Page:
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Ah, wilderness

A colorful account of George Washington's 1784 trek into the Appachian hinterlands

The Grand Idea: George Washington's Potomac and the Race to the West
By Joel Achenbach
Simon & Schuster, 367 pp., illustrated, $26

One of the perplexing aspects of Thomas Jefferson -- the expansionist visionary who preached democratic agrarianism and bought the Louisiana Territory from France for $15 million -- is that he never was personally curious enough to explore the Western Frontier. His universe, in truth, began at Monticello and tilted eastward, across the Atlantic Ocean, to Europe. He was an Old World man with New World values. George Washington, by contrast, a surveyor by profession, had an insatiable drive to conquer the Appalachian wilderness. In the pre-steamboat/railroad era the transportation-obsessed Washington wanted to find an innovative way to connect the Ohio and Potomac rivers. He was somewhat unique in this regard among the so-called Founding Fathers. Following the Revolutionary War, Jefferson, for example, continued playing Charlottesville squire. Washington, however, compass in hand and his mind filled with decades-old memories of the bloody French and Indian War, once again ''lighted out for the territories," to paraphrase Mark Twain, in 1784.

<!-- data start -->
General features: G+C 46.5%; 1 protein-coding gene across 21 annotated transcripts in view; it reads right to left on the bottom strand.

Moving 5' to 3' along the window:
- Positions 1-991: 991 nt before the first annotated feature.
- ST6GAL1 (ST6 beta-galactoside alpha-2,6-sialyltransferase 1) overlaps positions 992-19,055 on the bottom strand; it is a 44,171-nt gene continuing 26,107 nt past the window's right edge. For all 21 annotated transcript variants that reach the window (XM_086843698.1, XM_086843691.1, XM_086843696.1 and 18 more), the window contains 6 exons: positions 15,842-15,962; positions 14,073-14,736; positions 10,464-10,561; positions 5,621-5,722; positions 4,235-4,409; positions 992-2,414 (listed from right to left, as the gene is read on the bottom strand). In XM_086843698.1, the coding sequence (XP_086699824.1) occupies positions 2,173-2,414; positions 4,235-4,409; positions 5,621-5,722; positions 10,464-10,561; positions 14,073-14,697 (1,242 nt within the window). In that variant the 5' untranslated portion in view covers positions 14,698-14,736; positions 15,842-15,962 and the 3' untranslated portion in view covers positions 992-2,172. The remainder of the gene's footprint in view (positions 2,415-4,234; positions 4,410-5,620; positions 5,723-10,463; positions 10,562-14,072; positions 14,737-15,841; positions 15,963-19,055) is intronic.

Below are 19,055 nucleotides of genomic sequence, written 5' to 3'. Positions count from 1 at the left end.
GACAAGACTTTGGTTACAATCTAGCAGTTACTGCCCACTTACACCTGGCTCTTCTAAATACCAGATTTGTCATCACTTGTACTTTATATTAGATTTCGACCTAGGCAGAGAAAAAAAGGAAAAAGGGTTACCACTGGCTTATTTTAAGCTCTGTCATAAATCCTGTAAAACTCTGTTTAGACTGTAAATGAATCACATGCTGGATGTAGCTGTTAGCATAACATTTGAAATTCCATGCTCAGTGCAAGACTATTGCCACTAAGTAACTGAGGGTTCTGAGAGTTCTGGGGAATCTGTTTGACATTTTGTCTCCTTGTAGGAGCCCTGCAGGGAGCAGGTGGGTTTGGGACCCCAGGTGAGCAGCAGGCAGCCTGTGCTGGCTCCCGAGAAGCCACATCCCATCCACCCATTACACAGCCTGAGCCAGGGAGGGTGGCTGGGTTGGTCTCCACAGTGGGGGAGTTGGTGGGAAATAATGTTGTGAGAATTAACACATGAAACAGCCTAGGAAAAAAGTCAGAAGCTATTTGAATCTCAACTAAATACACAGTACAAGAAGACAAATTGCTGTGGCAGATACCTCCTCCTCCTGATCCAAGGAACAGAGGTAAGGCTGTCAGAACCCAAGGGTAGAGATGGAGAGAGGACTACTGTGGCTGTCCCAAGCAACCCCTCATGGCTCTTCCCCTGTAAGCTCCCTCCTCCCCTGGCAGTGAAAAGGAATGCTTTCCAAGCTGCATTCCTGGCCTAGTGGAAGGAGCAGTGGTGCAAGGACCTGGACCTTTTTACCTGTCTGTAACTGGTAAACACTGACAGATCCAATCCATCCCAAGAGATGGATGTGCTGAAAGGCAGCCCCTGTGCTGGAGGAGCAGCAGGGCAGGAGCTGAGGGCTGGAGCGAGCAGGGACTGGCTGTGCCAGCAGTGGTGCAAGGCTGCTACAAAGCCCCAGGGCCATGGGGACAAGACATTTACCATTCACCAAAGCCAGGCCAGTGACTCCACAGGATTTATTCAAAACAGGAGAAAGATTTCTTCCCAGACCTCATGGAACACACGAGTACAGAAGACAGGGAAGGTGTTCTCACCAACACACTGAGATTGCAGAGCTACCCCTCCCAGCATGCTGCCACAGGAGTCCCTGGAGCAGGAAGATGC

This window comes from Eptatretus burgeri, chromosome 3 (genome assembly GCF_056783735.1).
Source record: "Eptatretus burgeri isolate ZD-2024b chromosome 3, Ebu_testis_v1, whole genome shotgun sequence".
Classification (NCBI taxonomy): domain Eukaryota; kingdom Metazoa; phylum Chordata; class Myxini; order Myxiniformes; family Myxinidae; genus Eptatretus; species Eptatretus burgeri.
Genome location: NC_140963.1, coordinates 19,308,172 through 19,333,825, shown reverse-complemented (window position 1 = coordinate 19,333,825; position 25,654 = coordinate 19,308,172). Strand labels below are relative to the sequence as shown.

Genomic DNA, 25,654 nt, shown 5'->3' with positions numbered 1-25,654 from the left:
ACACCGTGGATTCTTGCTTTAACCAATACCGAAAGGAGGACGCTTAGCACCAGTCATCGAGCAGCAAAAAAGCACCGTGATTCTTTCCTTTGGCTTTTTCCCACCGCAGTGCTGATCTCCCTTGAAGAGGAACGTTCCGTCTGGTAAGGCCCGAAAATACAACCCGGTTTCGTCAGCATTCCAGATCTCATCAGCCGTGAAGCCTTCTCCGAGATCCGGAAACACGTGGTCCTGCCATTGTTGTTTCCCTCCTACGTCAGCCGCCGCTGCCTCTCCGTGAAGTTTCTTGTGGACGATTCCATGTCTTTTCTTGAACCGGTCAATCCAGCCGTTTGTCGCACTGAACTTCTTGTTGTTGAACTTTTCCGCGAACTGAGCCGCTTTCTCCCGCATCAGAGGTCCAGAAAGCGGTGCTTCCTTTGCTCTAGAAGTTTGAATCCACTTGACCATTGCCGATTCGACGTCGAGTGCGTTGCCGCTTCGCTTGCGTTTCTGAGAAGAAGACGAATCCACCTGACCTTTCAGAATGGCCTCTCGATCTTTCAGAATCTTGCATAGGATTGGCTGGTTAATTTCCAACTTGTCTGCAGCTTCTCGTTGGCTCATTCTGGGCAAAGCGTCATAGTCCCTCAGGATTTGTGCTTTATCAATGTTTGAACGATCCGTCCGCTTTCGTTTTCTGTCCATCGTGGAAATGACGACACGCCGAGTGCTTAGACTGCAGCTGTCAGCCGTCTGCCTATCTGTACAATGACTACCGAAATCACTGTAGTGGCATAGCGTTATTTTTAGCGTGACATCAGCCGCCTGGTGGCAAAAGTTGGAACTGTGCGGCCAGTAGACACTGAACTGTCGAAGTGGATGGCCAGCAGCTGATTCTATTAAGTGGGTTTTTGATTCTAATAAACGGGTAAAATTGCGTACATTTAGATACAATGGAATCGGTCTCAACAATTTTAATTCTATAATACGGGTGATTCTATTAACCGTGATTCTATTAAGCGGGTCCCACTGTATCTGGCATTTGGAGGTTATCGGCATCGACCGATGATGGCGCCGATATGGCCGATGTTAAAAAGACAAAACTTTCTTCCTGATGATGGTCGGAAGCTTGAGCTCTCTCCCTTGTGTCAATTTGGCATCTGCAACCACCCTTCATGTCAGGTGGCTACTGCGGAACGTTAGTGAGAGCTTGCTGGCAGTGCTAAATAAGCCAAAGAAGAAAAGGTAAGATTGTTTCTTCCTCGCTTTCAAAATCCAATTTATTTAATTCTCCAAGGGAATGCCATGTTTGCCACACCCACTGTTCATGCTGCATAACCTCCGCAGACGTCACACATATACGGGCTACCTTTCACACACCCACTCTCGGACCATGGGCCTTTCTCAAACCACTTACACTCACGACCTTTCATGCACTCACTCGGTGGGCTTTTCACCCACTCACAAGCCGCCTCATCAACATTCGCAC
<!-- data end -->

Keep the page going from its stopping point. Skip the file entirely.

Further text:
Now, thanks to Joel Achenbach's ''The Grand Idea," a truly riveting analysis of Washington's penchant for westward exploration, we understand this rough-and-ready side of our intrepid first president much better. In fact, Achenbach, whose clear prose is rife with deft humor, allows the reader to understand the real Washington in so many new ways he literally grows in stature. Throughout the narrative Washington shares center stage with the Potomac River, the thoroughfare he believed would become the commercial vortex of America. ''The Potomac is a time tunnel, a route to the past, if not the West," Achenbach writes. ''It's a portal to George Washington's America, to a moment when the nation was young, when rivers were highways, when water ruled the planet . . . when no one knew how this experiment in self-government called the United States was going to turn out."